Be humble and show your passion for learning

I believe that when you are genuinely interested and passionate about learning, people will be more inclined to help you. Your passion shows that there is a true desire in wanting to learn. In addition to your passion, being humble in your learning shows that you have room to improve and grow. 

Follow up

I can’t emphasize this enough. Following up allows you to close the loop in your relationship with your mentor/coach. Follow up after each meeting, whether it's to thank them for their time or to set expectations for the next meeting. Following up is also a great way to show what you’ve learned from them and how you’ve applied it. This could give them a sense of accomplishment or fulfillment because they’ve contributed to your growth.

What is your approach to grow your influence within the organization as you become more senior in your role as a designer?

There are a couple of things that worked for me were:  

Make your work visible

One thing I’ve learned about collaboration in the workplace so far is that no one knows what you are doing. No one around you knows your work better than you. If no one recognizes the importance of the work you are doing, nobody will recognize you. It’s important to share your work with people. 

Take advantage of opportunities in cross functional environments such as product design reviews, critiques and product demos to share what you are working on with everyone on your team as well as people outside of your team.
Teach others around you

This is particularly important because I believe that we all know things others can learn from. Whether it is a small trick on how to effectively take notes or a large workshop on learning a new tool, teaching something new allows others to view you as valuable and dependable.  

Be a great teammate

Be the person everyone wants to work with because you are supportive and reliable. One simple thing one can do is to reach out to other members of your team and ask how you can help them if you don't have a lot on your plate.

How did you build self-confidence as a designer?

Confidence is very important and it can be challenging for a young designer. For me it was a combination of practice, talking to designers with much more experience than me and being patient with myself that helped me become more confident. 

Practice design through side projects

Taking on side projects helped me practice and improve my design skills whether it is user research, visual design or prototyping. In time, gaining the skills and seeing progress made me feel more confident about myself. 

Reach out to designers

Talking with established designers or young designers with more years under their belts really helped in demystifying what the discipline is about and brought more clarity about the expectations around being a product designer. I felt like I could do that too.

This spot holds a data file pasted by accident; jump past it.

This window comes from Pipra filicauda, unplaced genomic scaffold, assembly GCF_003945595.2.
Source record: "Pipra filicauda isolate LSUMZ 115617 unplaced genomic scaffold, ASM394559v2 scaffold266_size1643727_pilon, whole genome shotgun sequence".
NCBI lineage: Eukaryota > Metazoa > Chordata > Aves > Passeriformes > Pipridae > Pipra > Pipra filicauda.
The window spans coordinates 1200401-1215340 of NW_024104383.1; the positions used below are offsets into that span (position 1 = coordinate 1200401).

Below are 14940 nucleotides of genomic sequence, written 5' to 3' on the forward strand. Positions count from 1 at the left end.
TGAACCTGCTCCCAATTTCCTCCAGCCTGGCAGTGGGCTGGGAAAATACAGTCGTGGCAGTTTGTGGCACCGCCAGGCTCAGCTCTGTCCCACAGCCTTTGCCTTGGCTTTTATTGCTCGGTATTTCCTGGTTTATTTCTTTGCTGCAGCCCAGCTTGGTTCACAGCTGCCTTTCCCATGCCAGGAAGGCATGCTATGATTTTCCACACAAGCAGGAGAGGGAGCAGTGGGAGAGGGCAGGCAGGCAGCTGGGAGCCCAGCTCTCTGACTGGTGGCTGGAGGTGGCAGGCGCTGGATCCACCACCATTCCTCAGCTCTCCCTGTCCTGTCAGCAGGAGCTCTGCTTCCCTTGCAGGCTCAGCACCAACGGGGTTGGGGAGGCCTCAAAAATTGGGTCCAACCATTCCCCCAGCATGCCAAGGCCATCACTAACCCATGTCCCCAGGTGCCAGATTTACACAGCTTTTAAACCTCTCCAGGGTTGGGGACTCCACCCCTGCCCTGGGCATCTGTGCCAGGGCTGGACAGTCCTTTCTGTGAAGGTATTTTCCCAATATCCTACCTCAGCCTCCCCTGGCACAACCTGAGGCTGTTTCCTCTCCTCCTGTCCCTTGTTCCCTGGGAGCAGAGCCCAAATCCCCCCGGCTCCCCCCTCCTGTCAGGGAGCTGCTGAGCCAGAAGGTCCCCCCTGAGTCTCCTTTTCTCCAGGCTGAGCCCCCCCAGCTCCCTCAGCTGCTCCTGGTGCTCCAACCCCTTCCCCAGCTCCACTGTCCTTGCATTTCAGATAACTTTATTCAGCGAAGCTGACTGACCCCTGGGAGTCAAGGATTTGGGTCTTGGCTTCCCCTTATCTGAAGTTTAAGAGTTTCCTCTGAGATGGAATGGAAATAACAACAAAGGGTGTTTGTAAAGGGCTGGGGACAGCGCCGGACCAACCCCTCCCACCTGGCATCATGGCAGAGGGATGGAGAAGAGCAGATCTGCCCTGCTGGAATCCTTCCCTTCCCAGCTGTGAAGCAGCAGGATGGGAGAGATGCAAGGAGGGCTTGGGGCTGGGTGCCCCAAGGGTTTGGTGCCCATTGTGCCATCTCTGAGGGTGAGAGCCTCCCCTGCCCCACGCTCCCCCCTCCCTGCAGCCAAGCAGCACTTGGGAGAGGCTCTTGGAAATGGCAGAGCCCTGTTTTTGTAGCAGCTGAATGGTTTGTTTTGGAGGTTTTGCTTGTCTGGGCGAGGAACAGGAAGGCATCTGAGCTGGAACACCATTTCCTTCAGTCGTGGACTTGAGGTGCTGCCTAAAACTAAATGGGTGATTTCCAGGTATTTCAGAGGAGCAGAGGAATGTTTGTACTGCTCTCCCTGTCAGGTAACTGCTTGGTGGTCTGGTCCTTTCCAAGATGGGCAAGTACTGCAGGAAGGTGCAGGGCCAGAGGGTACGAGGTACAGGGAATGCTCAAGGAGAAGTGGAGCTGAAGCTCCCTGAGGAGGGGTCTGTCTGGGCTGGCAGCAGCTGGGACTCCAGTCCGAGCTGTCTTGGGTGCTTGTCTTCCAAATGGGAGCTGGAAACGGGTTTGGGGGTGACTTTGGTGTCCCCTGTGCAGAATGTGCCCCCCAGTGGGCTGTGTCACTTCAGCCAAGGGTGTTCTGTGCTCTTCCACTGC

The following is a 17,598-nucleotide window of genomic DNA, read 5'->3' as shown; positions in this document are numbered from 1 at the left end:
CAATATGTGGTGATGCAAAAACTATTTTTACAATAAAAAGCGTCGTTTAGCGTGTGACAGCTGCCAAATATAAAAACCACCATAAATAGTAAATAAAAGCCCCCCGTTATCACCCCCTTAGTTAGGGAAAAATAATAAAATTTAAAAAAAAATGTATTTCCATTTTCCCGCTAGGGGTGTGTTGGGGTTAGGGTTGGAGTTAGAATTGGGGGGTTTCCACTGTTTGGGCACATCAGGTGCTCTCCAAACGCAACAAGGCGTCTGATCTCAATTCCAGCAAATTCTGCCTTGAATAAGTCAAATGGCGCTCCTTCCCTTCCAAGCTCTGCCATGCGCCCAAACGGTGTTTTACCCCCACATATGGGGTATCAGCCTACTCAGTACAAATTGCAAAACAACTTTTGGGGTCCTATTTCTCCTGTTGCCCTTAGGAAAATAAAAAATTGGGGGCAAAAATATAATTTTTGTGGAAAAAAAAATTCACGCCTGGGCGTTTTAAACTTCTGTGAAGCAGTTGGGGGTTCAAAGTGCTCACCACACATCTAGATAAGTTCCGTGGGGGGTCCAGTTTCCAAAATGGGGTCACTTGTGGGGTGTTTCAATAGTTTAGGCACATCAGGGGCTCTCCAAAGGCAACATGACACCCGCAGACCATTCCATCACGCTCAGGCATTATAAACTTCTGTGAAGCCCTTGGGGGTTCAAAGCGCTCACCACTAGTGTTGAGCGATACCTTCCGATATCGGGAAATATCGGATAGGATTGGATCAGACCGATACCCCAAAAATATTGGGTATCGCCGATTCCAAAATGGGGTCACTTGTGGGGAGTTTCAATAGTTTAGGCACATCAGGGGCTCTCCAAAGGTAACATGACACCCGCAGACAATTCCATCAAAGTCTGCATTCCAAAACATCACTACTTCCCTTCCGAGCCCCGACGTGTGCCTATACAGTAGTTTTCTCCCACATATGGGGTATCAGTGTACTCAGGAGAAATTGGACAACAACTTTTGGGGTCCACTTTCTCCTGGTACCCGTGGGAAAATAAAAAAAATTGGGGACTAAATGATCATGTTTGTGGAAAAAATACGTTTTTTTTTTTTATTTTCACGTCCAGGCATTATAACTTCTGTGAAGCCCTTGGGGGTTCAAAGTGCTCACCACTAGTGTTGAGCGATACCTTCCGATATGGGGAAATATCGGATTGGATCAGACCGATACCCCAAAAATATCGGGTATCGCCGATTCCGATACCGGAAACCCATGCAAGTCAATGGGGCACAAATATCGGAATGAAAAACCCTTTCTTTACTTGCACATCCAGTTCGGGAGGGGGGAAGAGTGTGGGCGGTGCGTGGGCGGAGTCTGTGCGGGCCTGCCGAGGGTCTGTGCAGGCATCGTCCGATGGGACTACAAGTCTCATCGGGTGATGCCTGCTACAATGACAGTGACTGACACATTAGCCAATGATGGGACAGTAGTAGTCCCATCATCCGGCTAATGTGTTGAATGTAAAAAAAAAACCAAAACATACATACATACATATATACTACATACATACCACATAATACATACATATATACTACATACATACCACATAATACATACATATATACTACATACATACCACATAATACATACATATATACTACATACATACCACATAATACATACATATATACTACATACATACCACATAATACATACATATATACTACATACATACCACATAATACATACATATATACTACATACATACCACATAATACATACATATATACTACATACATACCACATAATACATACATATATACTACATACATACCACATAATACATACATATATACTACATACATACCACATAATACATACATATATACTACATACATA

Be patient and not compare myself to others

I decided to be patient with myself and acknowledge that this is a process. It will take some time for me to be where I want to be. This allowed me to keep on improving and not judging myself, my skills or my work against other designers. Each designer is on their own journey and I have to focus on my own. 

Curious how do you approach your career growth with intention?

When it comes to approaching career growth with confidence, self awareness is key. 

Learn about yourself

A good place to start is to spend a lot of time learning about your own skills, what you enjoy doing, what excites you and what drives you. Having a clear idea on that will help you understand what kind of designer you are and want to be. 

Define your north star

After you have clarity on what kind of designer you are, you should set a long term goal: a north star for yourself. It could be becoming a head of design leading products and teams in consumer healthcare. From there you can reverse engineer your path from your north star to where you are today. Then set up goals with the intention of reaching that long term goal.   

Build momentum

Taking a deeper look at your current skills and identifying what you are good at and what you need to improve on will help you in building momentum as you grow and acquire new skills. That momentum is important for your confidence. 


People who support Leadership Circle

Deepest thanks to the following people who graciously offered feedback
and support while beta testing Leadership Circle.

Leslie Yang

Director, Product Design

Jeff Smith

Senior Design Manager

Julie Zhuo


Aniruddha Kadam

Product Design Manager

Jen Kozenski-Devins

Head of Google
Accessibility UX

Jian Wei

Design Manager

Courtney Kaplan

Leadership Coach

Cammy Lin

Product Design Manager

Sun Dai

Senior Product Designer

Liana Dumitru

Design Manager

Mike Dick

Neek Zanfack
Product Designer, Nextdoor